The last day also provides a meeting between the Instructors and the handlers to critique the course and come up with as much as a plan as possible for bringing the team up to a validation standard by the next year.
As an Instructor the most fulfilling thing I witness with this group is the development of two bonds. One is between the individual handler and their dog and the other is within the new handlers.
As the dog spends the week with the handler performing exercise after exercise and being constantly rewarded the bond that already exists is strengthened immeasurably. Trust, a key factor in the success of the team, is developed both ways. The dog realizes that nothing makes the Alpha (handler) as happy as when the quarry is found and that this act is the means of getting the ultimate reward from the Alpha. The handler, on the other hand, sees the dog consistently locate the quarry despite the increasing difficulty. They see the pure joy of their dogs doing what they born to do and how well they do it. It is a goal of the Instructors that every handler becomes convinced that they personally have the best dog.
This being said it is also a basic concept that every handler in the beginner group holds themselves responsible for the success of every team in their group. They provide the best possible quarrying for each other’s dogs. They give positive feedback and help each other through the glitches. In short, they are completely supportive of each other. The bond created from this dynamic last throughout their careers. Personally some of my closest friends are those that were part of my first puppy group over fifteen years ago. From the first year on this bonds will see each other over the ups and downs of validations, injuries or losses of the dogs and of actual responses. Many of the handlers keep in touch and try to train together whenever and wherever possible. They help each other prepare for next years validation the topic of the next article.
A person who is hiding for the dog. They must be outgoing and have the ability to get any dog ten out of ten in the excitement scale. Quarries are either members of the group or volunteers. This is an excellent way for discovering if one wants to be in the program. Volunteer quarries are treated like gold and never have to buy their own refreshments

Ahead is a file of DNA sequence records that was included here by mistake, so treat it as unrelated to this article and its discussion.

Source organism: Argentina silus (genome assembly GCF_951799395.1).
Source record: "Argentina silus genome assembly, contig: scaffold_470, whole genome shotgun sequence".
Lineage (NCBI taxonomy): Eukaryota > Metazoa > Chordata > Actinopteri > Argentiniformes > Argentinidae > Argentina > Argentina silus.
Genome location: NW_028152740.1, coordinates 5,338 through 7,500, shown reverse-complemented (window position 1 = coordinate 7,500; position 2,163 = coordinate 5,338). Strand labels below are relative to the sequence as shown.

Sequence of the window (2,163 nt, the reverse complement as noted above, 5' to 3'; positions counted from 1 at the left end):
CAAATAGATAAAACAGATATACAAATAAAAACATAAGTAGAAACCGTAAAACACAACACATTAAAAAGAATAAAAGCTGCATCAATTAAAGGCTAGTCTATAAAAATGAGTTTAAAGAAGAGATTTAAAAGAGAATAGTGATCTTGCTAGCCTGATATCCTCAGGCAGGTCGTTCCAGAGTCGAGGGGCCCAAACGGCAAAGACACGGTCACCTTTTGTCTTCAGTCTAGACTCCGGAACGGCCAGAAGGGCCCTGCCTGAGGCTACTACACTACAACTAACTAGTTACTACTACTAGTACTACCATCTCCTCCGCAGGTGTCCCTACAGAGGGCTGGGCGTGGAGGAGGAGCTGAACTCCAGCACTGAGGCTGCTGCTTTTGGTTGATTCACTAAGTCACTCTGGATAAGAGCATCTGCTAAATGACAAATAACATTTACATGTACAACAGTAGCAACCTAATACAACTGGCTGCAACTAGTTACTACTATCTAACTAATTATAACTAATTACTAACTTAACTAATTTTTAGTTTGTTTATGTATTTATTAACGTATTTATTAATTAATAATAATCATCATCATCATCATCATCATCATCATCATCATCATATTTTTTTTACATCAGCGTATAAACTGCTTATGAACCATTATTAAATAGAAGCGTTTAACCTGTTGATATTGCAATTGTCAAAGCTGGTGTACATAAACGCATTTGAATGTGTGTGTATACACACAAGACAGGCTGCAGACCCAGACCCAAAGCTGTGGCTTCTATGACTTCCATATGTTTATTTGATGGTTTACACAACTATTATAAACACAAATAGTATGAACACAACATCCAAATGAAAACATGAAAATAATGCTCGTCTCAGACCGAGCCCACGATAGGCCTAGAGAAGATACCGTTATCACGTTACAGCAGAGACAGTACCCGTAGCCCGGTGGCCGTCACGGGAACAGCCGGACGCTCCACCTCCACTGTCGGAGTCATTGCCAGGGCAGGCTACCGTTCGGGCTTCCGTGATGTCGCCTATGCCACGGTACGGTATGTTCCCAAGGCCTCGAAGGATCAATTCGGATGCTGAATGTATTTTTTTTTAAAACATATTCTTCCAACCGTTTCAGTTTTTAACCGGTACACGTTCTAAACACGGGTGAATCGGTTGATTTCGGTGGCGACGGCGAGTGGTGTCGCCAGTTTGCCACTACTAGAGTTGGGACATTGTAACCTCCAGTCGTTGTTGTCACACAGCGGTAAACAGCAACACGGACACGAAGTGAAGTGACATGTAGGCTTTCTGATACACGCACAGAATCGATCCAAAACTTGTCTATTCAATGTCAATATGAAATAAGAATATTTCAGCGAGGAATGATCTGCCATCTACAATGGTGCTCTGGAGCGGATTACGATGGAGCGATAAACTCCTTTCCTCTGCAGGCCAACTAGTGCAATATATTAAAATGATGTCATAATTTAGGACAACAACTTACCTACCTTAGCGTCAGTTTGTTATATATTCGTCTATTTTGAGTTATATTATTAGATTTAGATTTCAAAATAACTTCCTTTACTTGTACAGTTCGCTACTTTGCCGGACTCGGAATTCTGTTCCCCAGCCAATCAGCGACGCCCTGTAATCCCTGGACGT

Large piles of snow hollowed out to provide a safe and relatively comfortable place for a quarry to hide. A group will typically use six to eight of these.
A simple trench where the quarry hides covered with a thin layer of snow. This gets the dog away from the quinzees and opens up the entire area for potential hides. They are not as comfortable as they sound.
CARDA Winter Course
Held every year in January either in Golden, Fernie or Whistler. Provides the format for training new teams, validations and fulfilling the requirement that all validated CARDA teams take a course every two years.
Also known as the Puppy group this is the first year handlers plus experienced handlers who are bringing on a new dog.
Mostly composed of second year handlers who are preparing for validation. They get an attempt based on the Instructors evaluation of their readiness.
Teams fulfilling the obligation of a course every two years. They are exposed to more difficult search scenarios and are also re-validated sometime during the week.
The certification of an Avalanche Dog Team. It consists of a Search problem, an obedience test and a backcountry ski test. (n.b. the ski test is for the handlers ability and competence in avalanche terrain. This year CARDA has moved this test from the second year to the day before the first year course)